Saudi Arabia will be handed a golden opportunity to seize oil market share if US President Donald Trump reimposes sanctions on Iran.
His decision, expected May 12, on whether to continue waiving sanctions under the nuclear deal could affect up to 1 million b/d of Iranian crude.
With some 2.5 million b/d of spare capacity at its disposal, Saudi Arabia has the oil firepower to fill the gap if required and reinforce its swing producer credentials.
“Saudi Arabia is not likely to sit on the sidelines and let things play out,” said Ellen Wald, president of Transversal Consulting and a non-resident scholar at the Arabia Foundation. “Saudi Arabia likes to present itself as the stable, reliable producer, always there to satisfy customer demands, and this is the perfect opportunity to step in.”
But, so far, any public reassurances to that end have yet to materialize.
Oil prices have risen more than 30% to nearly $75/b since OPEC and 10 non-OPEC allies led by Russia began their output cuts in January 2017. Saudi Arabia has played a central role holding the coalition together and may still want prices to nudge higher to help fund economic reforms.
As recently as last week, Saudi energy minister Khalid al-Falih was arguing after an OPEC/non-OPEC monitoring committee meeting in Jeddah that the group’s mission to rebalance markets with 1.8 million b/d of cuts was far from complete despite the International Energy Agency’s declaration to the contrary.
Ahead of Trump’s decision on Iran, newly confirmed US Secretary of State Mike Pompeo is scheduled to visit Riyadh over the weekend for meetings with Saudi King Salman and Foreign Minister Adel al-Jubeir that are expected to include discussions on the sanctions.
Iran has revived its output to 3.82 million b/d in March, according to the latest S&P Global Platts OPEC survey, an addition of some 1 million b/d since it struck a landmark nuclear deal with six major world powers in 2015. Any US action is expected to hit Iranian supplies.
Amy Myers Jaffee, an energy consultant and senior fellow at the Council on Foreign Relations, said the US expects Saudi Arabia to pick up the slack despite the mixed messages Falih delivered in Jeddah last week.
“You have the risk of a disruption in oil supply from the war in Yemen, combined with the steps that have to be considered about sanctions on Iran,” she said. “In that context, you would expect the Saudis to behave responsibly and talk about supplying customers with the oil they need. Instead they’re holding a meeting in Jeddah talking about consumers being able to handle higher prices.”
SERVING CUSTOMER DEMAND
Historical precedent suggests the Saudis will act to keep markets well supplied.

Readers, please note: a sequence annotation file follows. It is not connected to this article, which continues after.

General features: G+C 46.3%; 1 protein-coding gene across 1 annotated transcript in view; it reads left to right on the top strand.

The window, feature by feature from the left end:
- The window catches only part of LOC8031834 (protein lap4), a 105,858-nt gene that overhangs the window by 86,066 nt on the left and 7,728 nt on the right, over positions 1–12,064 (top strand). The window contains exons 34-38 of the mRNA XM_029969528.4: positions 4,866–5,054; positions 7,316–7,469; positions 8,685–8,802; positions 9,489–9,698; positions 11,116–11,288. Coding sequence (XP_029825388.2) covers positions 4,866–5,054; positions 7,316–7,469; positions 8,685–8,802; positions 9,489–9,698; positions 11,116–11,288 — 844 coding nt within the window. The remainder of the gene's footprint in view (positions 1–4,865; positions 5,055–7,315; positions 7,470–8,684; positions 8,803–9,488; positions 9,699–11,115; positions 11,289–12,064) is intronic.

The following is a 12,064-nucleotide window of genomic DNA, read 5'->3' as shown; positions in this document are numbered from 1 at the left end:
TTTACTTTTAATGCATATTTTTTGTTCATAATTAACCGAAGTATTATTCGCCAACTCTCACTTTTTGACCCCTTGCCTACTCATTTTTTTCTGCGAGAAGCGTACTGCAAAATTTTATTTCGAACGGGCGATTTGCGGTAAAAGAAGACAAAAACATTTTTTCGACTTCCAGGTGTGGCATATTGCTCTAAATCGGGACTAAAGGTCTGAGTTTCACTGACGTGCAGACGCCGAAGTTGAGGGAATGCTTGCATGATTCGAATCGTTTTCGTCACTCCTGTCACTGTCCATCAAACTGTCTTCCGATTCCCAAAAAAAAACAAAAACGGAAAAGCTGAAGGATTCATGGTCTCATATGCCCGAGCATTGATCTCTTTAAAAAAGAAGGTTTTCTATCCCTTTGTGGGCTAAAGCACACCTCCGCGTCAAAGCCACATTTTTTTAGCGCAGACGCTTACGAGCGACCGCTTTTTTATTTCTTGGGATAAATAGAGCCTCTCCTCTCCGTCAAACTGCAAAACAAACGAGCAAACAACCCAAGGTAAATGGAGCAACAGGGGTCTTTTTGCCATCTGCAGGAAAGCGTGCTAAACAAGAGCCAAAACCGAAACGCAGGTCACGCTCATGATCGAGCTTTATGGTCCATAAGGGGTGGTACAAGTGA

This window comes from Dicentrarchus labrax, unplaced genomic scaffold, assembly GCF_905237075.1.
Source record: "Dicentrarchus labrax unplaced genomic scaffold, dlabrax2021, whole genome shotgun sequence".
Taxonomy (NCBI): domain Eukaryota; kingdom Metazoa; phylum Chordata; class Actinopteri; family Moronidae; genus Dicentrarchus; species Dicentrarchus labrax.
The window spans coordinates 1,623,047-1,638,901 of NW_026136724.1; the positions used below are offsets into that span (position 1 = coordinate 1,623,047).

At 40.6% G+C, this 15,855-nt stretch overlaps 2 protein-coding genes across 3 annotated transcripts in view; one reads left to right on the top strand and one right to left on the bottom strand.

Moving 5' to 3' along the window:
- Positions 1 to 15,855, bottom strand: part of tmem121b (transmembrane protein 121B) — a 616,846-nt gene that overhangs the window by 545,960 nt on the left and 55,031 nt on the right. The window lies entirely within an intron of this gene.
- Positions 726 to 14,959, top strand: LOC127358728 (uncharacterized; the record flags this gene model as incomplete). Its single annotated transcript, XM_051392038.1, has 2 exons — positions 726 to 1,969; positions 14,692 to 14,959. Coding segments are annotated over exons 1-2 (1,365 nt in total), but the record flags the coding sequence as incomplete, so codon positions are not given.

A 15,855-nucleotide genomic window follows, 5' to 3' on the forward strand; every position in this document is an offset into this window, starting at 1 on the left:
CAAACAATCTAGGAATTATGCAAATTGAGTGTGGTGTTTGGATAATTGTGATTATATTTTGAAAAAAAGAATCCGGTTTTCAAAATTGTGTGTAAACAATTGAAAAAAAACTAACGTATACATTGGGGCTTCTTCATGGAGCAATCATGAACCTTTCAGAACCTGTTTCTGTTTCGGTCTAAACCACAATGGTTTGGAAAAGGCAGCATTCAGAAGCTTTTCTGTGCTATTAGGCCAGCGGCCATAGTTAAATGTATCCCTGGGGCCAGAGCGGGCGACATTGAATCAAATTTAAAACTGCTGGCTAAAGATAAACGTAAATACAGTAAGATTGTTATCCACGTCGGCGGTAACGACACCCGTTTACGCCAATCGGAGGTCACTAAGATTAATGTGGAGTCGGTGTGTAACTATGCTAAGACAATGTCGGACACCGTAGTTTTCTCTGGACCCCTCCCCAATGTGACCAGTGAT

The last time the US and the EU prepared to impose sanctions on Iran’s crude sector, the kingdom stepped up. As sanctions loomed in January 2012, then-Saudi oil minister Ali al-Naimi took to CNN to pledge the kingdom would make up for any loss of Iranian crude exports, which stood at some 2.2 million b/d and would go on to be halved.
The kingdom has the spare capacity “to respond to emergencies worldwide, to respond to our customer demand, and that is really the focus,” Naimi said at that time. “Our focus is not on who drops out from production, but who wants more.”
Iranian crude output stood at 3.63 million b/d in 2011 before the sanctions were imposed, according to Platts OPEC survey data, and then averaged 2.86 million b/d from 2012-2015 during the sanctions.
Saudi production rose from 9.33 million b/d in 2011 to 9.82 million b/d from 2012-2015.
Fellow Gulf producers Kuwait and the UAE also had significant gains in output over that period, as did Iraq, which was rebuilding from its devastating war against the Islamic State.
The Iranian sanctions were suspended in January 2016 under the nuclear deal, and by then, OPEC was in the midst of a pump-at-will market share battle, with none of the countries that filled Iran’s void dropping their output to make way for Tehran’s return.
But the market looks different today.
US shale supplies — which prompted that market share battle — are surging and look to continue growing, lessening some of the impact of any new Iranian sanctions.
The Energy Information Administration expects US production growth of about 750,000 b/d from 2018 to 2019.
“I think the USA is doing enough as it is to keep the market supplied with enough oil,” said an OPEC delegate, on condition of anonymity.
Even with the OPEC production cuts, Saudi Arabia has gone the extra mile with its quota, giving it more headroom to increase output while still fulfilling its commitment.
Saudi Arabia produced 9.92 million b/d in March, according to the latest Platts OPEC survey, 138,000 b/d below its quota of 10.058 million b/d.
“I don’t think Saudi Arabia will tap into all of its spare capacity, but depending on how many of Iran’s usual customers it takes on, we could see Saudi Arabia pushing up against its allocation number,” Wald said.
That would be welcome relief for consuming countries, not least the US, a key Saudi ally.
Source: PlattsPrevious Next